Horrible Bosses

I am usually disappointed by contemporary comedies. Most are just not funny. Yet once in a while I inexplicably feel a calling to head to a movie theater and watch one. I guess it's the optimist in me, because I find very few to be sharp, witty, inventive or surprising – elements that I think make for good comedy.

And so I went to see Horrible Bosses, perhaps lured by the promise of gallows humor or at least a sexed-up Jennifer Aniston. And I was, once again, disappointed.

The plot: three put-upon friends (Jason Bateman, Charlie Day, Jason Sudeikis) are so fed up with their unrepentantly nasty employers (Kevin Spacey, Aniston, Colin Farrell, respectively) that they agree that the only way to deal with them is to murder them.

Right off the bat, you can sense the number one problem with Horrible Bosses: the unbelievability of its premise. The script (by two TV writers and young actor John Francis Daley, from Freaks and Geeks and Bones) halfheartedly explains why these three sane, apparently competent men – with no families or major financial responsibilities – can't simply quit their jobs and move on with their lives, but it fails to convince.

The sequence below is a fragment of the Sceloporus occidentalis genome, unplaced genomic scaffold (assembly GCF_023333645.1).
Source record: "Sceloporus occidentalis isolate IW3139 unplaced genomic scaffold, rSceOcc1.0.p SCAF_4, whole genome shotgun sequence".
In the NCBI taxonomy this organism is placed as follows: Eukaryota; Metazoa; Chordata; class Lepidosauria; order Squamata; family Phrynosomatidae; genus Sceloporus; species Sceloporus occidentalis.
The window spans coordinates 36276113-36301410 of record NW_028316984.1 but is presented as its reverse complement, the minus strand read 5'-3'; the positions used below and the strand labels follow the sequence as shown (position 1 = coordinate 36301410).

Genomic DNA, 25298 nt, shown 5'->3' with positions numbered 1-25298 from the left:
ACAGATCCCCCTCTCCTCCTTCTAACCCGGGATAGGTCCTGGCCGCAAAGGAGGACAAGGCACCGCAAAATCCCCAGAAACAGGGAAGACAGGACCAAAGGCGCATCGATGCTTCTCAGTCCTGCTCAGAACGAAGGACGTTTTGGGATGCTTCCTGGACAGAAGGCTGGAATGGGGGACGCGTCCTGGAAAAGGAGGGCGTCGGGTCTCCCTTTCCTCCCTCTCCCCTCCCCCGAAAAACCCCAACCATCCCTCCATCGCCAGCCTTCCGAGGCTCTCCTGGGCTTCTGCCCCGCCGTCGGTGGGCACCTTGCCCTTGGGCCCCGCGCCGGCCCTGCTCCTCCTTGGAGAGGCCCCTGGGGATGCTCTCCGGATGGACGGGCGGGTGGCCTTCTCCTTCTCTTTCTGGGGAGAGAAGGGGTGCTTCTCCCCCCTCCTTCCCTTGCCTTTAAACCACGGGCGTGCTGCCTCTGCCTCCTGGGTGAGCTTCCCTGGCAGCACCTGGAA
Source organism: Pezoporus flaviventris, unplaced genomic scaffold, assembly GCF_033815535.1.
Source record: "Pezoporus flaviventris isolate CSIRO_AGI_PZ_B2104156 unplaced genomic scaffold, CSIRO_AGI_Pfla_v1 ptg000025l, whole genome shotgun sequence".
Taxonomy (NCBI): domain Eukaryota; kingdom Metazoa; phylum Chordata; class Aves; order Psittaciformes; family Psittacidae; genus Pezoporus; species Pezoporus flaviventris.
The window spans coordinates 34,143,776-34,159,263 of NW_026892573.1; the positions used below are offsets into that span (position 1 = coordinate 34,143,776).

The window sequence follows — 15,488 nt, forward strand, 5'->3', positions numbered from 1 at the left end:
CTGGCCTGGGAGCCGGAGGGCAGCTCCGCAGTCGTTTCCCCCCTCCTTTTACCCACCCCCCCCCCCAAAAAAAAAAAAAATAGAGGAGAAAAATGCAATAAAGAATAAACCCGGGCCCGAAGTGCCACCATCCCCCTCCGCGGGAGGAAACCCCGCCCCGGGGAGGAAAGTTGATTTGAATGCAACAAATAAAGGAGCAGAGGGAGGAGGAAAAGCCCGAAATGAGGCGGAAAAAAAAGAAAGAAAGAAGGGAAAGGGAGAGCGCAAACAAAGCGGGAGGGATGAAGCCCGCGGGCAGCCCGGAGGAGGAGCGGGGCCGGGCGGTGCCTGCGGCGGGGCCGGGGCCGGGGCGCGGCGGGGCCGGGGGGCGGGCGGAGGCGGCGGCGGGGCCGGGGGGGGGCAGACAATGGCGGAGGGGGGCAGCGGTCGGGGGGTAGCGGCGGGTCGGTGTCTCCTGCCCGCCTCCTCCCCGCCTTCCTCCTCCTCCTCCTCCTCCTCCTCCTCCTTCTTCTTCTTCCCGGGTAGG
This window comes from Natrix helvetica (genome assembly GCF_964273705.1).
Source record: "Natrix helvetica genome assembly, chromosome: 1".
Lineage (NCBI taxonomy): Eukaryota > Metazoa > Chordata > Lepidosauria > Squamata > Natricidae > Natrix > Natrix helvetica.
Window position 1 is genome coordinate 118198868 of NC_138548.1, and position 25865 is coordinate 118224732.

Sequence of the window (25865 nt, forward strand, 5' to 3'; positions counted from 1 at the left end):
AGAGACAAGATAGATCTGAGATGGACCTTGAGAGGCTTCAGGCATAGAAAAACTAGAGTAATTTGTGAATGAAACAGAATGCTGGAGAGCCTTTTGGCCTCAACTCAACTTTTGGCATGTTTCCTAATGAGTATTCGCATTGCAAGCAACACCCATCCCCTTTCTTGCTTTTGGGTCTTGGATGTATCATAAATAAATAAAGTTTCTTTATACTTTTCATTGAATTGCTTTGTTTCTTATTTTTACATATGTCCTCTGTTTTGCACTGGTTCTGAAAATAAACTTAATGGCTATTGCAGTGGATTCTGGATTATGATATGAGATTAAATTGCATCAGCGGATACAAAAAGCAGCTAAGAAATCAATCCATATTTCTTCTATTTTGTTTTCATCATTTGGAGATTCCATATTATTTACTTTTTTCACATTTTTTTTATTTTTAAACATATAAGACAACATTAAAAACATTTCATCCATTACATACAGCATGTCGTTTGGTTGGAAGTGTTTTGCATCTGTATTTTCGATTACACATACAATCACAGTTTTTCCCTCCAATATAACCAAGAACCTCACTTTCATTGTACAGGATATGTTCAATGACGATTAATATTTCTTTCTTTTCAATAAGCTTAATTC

Coupled with the equally unrealistic antics of their abhorrent supervisors (in particular Aniston's sexual obsession with the hoarse, hyperactive Day), this movie asks for one gigantic suspension of disbelief from its audience. It's not gonna get it, so all we can hope for are a few good laughs. And there are a few good laughs. But not enough to make it worth our time.

The issue I have with Horrible Bosses is that it wants to be a lighthearted black comedy. But you can't make a black comedy with a light heart! You need a satirical edge, a feel for the macabre, a willingness to make your audience uncomfortable. Director Gordon and his writers have none of that. In order for the story to work, at least one of our protagonists has to be a little scary, the sort of guy who could kill someone after being pushed to the edge. But Gordon, et al – or maybe just the studio – must have thought that would be a downer.

Although I'm thankful that Horrible Bosses neither aims for pathos nor relies on gross-out gags, and I liked some of the plot twists in the third act, this movie simply has no bite.